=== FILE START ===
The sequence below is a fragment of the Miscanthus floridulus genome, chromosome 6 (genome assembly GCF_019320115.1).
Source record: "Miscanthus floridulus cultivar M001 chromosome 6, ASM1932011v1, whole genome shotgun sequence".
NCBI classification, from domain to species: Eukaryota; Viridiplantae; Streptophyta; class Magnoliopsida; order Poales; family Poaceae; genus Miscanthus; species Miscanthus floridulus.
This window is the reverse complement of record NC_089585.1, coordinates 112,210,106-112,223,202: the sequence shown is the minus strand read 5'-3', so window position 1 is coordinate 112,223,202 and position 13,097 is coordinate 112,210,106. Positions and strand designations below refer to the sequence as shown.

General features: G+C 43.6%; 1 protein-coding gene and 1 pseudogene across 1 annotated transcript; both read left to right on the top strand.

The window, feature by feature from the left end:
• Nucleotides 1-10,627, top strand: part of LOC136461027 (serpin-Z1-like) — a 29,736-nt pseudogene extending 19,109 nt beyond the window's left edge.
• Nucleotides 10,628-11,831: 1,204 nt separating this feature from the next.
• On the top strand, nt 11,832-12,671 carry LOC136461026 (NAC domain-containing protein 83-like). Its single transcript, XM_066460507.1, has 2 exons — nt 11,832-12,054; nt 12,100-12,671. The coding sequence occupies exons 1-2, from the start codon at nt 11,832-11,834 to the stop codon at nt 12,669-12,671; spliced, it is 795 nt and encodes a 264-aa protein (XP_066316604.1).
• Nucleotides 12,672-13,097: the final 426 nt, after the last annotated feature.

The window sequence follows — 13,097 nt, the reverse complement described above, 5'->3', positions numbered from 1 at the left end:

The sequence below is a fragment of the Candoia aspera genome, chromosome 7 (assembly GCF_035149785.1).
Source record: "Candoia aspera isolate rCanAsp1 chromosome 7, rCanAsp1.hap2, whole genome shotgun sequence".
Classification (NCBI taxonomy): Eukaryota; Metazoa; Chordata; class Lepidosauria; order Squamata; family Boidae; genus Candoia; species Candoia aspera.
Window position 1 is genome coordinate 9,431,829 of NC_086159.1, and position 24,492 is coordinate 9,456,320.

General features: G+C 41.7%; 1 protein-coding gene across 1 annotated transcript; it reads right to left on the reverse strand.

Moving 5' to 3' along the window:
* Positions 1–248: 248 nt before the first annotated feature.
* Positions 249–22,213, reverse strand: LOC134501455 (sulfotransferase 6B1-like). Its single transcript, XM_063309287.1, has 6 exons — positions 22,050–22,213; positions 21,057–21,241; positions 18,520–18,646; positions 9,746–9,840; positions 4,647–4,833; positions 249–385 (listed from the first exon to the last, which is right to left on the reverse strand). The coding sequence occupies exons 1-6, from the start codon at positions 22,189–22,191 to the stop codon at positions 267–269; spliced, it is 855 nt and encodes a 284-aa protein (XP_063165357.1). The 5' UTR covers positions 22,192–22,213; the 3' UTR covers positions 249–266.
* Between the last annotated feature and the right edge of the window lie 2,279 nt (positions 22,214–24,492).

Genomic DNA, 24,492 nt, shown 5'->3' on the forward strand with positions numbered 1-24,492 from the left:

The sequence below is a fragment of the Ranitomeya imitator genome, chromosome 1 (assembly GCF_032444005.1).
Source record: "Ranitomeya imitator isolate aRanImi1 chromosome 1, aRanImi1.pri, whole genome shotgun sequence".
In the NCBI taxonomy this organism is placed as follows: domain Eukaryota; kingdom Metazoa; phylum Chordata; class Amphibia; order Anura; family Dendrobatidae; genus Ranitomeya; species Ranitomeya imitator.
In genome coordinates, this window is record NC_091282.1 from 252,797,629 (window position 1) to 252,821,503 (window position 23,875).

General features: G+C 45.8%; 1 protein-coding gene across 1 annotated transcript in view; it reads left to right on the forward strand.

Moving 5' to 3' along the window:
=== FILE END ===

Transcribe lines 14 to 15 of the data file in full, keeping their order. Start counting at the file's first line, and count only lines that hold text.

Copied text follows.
Classification (NCBI taxonomy): Eukaryota; Metazoa; Chordata; class Lepidosauria; order Squamata; family Boidae; genus Candoia; species Candoia aspera.
Window position 1 is genome coordinate 9,431,829 of NC_086159.1, and position 24,492 is coordinate 9,456,320.